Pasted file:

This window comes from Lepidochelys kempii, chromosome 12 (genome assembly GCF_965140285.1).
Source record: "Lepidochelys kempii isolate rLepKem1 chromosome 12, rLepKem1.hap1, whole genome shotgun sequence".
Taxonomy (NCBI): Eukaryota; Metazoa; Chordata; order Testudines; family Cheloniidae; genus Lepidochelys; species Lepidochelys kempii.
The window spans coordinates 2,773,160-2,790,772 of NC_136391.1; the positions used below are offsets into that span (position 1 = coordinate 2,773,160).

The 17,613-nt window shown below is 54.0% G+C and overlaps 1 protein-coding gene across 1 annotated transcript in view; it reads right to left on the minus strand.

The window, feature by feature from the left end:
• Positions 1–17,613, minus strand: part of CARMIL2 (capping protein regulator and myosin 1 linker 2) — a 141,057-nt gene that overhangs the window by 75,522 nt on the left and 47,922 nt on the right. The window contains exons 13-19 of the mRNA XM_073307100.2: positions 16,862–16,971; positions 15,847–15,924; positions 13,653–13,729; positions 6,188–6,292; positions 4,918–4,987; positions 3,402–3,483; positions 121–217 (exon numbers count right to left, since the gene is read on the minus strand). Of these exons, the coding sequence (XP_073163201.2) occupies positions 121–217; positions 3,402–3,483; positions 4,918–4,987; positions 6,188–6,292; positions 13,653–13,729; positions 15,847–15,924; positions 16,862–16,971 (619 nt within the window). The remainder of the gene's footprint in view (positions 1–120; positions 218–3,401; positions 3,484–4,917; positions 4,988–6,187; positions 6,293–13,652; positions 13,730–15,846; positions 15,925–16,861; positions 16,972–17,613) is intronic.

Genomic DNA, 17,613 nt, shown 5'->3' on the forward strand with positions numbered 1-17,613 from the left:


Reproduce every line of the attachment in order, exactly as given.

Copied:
This window comes from Lepidochelys kempii, chromosome 12 (genome assembly GCF_965140285.1).
Source record: "Lepidochelys kempii isolate rLepKem1 chromosome 12, rLepKem1.hap1, whole genome shotgun sequence".
Taxonomy (NCBI): Eukaryota; Metazoa; Chordata; order Testudines; family Cheloniidae; genus Lepidochelys; species Lepidochelys kempii.
The window spans coordinates 2,773,160-2,790,772 of NC_136391.1; the positions used below are offsets into that span (position 1 = coordinate 2,773,160).

The 17,613-nt window shown below is 54.0% G+C and overlaps 1 protein-coding gene across 1 annotated transcript in view; it reads right to left on the minus strand.

The window, feature by feature from the left end:
• Positions 1–17,613, minus strand: part of CARMIL2 (capping protein regulator and myosin 1 linker 2) — a 141,057-nt gene that overhangs the window by 75,522 nt on the left and 47,922 nt on the right. The window contains exons 13-19 of the mRNA XM_073307100.2: positions 16,862–16,971; positions 15,847–15,924; positions 13,653–13,729; positions 6,188–6,292; positions 4,918–4,987; positions 3,402–3,483; positions 121–217 (exon numbers count right to left, since the gene is read on the minus strand). Of these exons, the coding sequence (XP_073163201.2) occupies positions 121–217; positions 3,402–3,483; positions 4,918–4,987; positions 6,188–6,292; positions 13,653–13,729; positions 15,847–15,924; positions 16,862–16,971 (619 nt within the window). The remainder of the gene's footprint in view (positions 1–120; positions 218–3,401; positions 3,484–4,917; positions 4,988–6,187; positions 6,293–13,652; positions 13,730–15,846; positions 15,925–16,861; positions 16,972–17,613) is intronic.

Genomic DNA, 17,613 nt, shown 5'->3' on the forward strand with positions numbered 1-17,613 from the left: